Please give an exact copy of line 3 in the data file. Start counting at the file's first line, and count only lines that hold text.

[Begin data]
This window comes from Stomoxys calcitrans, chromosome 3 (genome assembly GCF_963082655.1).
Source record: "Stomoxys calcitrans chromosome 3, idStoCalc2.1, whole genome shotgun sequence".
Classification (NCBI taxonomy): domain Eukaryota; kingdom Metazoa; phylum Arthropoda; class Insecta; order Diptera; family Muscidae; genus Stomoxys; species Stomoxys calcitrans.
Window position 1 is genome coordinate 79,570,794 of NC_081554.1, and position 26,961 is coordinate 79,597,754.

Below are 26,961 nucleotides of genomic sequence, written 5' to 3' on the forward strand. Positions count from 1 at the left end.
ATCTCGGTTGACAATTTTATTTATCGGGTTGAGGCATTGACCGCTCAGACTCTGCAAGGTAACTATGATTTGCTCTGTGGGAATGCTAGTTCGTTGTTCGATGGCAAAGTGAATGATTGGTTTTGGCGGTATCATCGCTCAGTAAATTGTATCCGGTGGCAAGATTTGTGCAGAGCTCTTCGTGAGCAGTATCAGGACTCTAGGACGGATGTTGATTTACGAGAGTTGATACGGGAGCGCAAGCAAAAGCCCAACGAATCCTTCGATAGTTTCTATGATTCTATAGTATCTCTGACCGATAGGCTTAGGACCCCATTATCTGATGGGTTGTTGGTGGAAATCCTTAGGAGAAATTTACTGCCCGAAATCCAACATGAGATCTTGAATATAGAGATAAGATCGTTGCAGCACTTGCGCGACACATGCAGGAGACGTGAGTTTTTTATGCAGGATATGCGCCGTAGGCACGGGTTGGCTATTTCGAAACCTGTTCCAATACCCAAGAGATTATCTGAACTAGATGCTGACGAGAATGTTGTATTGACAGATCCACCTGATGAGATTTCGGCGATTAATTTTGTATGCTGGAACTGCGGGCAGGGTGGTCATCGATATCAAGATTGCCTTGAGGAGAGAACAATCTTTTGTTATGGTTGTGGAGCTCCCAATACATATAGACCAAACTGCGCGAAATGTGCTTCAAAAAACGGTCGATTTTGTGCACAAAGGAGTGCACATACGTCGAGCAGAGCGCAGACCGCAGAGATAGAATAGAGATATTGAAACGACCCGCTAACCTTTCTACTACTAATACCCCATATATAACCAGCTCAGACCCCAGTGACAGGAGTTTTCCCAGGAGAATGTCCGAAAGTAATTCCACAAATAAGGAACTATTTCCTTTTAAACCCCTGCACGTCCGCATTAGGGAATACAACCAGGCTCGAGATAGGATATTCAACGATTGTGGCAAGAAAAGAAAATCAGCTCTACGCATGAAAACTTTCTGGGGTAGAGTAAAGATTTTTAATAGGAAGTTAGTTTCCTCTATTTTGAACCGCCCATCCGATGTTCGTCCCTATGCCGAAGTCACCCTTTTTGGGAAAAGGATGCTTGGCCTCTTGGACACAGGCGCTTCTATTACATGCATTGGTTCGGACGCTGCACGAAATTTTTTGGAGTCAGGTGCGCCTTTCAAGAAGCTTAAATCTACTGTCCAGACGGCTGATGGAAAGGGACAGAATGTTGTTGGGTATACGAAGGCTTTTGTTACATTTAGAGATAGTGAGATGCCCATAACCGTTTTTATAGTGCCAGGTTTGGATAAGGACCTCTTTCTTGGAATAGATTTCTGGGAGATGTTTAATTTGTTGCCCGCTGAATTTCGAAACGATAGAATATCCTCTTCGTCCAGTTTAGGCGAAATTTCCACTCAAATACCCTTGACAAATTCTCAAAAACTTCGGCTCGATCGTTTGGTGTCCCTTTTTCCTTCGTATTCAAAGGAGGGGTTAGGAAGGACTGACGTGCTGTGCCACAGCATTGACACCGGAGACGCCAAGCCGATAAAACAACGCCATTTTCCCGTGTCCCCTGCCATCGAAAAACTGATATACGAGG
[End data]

Classification (NCBI taxonomy): domain Eukaryota; kingdom Metazoa; phylum Arthropoda; class Insecta; order Diptera; family Muscidae; genus Stomoxys; species Stomoxys calcitrans.